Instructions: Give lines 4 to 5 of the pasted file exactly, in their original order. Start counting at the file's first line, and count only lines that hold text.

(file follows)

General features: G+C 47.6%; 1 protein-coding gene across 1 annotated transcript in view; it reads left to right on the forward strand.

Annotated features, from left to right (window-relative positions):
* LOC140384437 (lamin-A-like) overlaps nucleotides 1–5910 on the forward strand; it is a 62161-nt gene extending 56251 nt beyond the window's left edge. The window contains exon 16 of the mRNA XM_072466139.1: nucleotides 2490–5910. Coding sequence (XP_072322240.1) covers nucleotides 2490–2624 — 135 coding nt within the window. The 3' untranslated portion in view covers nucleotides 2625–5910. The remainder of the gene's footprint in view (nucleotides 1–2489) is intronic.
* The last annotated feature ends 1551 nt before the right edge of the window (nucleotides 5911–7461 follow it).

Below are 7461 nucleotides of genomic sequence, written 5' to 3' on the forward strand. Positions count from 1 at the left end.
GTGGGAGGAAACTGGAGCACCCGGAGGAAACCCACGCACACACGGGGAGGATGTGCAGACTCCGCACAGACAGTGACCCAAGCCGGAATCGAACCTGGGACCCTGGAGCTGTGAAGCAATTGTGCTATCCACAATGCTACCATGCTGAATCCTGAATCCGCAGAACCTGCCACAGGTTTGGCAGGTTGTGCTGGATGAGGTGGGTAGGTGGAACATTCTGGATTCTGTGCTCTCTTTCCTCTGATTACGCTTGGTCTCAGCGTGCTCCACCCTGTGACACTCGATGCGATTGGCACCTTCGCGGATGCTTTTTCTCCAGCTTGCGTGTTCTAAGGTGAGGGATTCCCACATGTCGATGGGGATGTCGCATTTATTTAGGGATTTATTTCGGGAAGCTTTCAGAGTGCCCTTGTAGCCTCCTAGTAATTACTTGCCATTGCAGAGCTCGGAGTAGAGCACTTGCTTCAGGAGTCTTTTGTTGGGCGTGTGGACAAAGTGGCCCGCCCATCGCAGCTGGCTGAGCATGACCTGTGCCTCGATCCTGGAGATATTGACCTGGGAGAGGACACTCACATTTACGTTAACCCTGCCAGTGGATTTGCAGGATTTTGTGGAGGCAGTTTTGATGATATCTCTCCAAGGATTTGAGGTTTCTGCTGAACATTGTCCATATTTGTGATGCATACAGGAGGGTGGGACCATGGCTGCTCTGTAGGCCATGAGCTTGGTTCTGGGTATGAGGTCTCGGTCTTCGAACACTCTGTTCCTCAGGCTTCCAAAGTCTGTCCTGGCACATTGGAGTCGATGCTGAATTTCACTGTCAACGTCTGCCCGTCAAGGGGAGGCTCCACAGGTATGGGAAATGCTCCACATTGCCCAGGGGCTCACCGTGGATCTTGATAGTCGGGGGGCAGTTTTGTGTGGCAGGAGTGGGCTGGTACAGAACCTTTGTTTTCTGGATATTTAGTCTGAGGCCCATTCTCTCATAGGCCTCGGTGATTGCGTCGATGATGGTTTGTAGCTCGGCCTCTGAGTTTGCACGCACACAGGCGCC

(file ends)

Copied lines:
* The last annotated feature ends 1551 nt before the right edge of the window (nucleotides 5911–7461 follow it).

Below are 7461 nucleotides of genomic sequence, written 5' to 3' on the forward strand. Positions count from 1 at the left end.